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Worker’s Whistleblower Suit Viable Despite Other State Remedy

June 17, 2020, 4:44 PM

A Pennsylvania health administrator allegedly terminated for reporting a co-worker’s conduct toward another that was unlawful under the state’s human rights law may sue under the Pennsylvania Whistleblower Law, a majority of the state’s top court said Tuesday.

Plaintiffs who aren’t themselves victims of conduct prohibited under the Pennsylvania Human Relations Act may pursue whistleblower suits notwithstanding the viability of a claim under the civil rights law for the same harm, the Pennsylvania Supreme Court majority said.

Karen Harrison, a former manager with Health Network Laboratories LP, didn’t have to first exhaust the human rights law’s administrative process, the court majority said. An intermediate appeals court properly reinstated her claim, it said.

Harrison was fired in November 2015. She contended Health’s Network’s stated reason, that she used foul language at an after-hours banquet, was pretextual and said the firing was in retaliation for her attempts to deter allegedly abusive and discriminatory conduct by a Health Network IT supervisor toward another employee in the IT department.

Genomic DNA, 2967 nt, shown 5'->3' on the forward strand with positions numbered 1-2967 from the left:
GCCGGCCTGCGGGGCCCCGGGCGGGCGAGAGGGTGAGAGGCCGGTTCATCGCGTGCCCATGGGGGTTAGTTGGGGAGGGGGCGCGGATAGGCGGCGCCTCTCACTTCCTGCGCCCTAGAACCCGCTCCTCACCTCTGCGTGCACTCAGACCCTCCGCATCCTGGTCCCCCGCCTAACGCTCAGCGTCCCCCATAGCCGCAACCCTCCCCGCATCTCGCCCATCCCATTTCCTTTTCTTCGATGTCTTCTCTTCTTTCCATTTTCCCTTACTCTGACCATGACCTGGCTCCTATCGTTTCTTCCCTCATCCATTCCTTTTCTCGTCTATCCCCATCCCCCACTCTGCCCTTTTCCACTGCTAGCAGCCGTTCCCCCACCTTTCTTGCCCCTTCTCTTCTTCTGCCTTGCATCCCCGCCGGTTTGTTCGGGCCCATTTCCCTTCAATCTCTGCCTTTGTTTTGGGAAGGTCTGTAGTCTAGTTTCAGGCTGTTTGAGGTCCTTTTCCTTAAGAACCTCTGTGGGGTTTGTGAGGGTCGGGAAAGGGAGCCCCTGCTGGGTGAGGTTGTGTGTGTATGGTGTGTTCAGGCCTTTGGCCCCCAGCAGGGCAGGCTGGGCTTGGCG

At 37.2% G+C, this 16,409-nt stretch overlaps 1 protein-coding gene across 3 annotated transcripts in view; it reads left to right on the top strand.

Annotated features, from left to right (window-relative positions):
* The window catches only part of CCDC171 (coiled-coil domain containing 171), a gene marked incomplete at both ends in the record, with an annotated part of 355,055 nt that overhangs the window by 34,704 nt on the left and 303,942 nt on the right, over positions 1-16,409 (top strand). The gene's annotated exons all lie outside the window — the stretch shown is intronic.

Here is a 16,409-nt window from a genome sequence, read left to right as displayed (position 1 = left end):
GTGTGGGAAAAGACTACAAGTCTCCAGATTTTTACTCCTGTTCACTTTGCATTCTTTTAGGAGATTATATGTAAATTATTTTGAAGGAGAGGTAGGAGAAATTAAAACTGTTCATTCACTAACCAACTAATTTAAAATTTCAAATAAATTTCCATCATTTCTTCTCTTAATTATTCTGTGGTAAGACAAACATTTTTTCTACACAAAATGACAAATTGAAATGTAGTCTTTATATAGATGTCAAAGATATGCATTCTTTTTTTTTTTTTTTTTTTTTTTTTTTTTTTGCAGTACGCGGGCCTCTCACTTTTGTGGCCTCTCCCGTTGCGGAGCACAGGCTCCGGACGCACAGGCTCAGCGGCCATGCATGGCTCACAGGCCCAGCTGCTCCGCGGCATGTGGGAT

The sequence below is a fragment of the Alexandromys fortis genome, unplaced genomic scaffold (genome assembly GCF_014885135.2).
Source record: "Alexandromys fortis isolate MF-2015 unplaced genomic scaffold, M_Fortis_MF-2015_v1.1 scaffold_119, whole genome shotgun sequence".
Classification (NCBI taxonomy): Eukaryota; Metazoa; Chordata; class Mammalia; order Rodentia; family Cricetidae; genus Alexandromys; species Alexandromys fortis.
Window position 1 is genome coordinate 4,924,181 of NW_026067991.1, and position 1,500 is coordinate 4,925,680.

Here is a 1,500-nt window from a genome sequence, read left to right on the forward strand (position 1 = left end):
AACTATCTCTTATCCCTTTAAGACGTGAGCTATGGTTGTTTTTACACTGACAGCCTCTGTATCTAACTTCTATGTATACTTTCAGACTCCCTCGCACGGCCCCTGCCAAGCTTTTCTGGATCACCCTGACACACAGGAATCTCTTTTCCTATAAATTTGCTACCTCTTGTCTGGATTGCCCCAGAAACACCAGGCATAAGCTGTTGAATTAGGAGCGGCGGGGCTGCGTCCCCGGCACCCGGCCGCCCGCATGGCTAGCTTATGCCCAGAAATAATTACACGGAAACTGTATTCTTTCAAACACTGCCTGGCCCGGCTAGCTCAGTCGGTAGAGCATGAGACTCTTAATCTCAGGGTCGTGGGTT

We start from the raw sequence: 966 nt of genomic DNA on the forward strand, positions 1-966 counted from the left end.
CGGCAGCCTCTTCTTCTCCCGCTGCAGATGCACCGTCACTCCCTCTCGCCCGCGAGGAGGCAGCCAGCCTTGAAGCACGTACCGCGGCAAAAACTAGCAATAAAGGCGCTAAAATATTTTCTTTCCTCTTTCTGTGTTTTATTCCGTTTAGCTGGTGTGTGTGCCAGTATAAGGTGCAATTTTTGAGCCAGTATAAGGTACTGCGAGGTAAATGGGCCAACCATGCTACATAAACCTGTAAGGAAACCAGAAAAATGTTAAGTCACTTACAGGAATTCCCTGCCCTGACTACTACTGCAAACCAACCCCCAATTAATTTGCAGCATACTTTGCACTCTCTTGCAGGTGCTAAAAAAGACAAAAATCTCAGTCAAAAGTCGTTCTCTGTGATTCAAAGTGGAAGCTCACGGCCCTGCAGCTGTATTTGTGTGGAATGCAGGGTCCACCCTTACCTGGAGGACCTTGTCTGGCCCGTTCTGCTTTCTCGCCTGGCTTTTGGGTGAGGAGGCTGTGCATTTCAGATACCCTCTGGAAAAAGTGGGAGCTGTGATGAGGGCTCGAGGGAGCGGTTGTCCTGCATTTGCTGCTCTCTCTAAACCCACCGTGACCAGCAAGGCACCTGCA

There are obvious benefits to encouraging retaliation claims based on reports of conduct in violation of the human relations act to proceed under that specialized scheme, the majority said.

But the statute makes clear that an aggrieved party isn’t mandated to invoke the human relations law’s procedures when other laws provide a cognizable remedy based on the harm alleged, it said.

Here, Harrison seeks to enforce her right under the whistleblower law to be free from retaliation, where her report of the violation of another individual’s civil rights serves as the underlying wrongdoing supporting her claim, the majority said.

Justice Kevin M. Dougherty wrote the majority opinion, joined by Chief Justice Thomas G. Saylor and Justices Max Baer and Debra Todd.

Justices Sallie Updyke Mundy and David N. Wecht agreed with the majority’s result but joined or filed separate concurring opinions regarding the scope of the PHRA.

Justice Christine Donohue dissented, saying the the Pennsylvania Human Relations Act is the exclusive state law remedy for a claim based on retaliatory discharge for opposing discrimination in the workplace.

Michael Adam Delaney and Hahalis & Kounoupis PC represented Harrison. Hoffman Hlavac & Easterly represented Health Network.

The case is Harrison v. Health Network Labs., LP, 2020 BL 221846, Pa., No. 51 MAP 2019, 6/16/20.

To contact the reporter on this story: Julie Steinberg in Washington at jsteinberg@bloomberglaw.com

To contact the editors responsible for this story: Rob Tricchinelli at rtricchinelli@bloomberglaw.com; Nicholas Datlowe at ndatlowe@bloomberglaw.com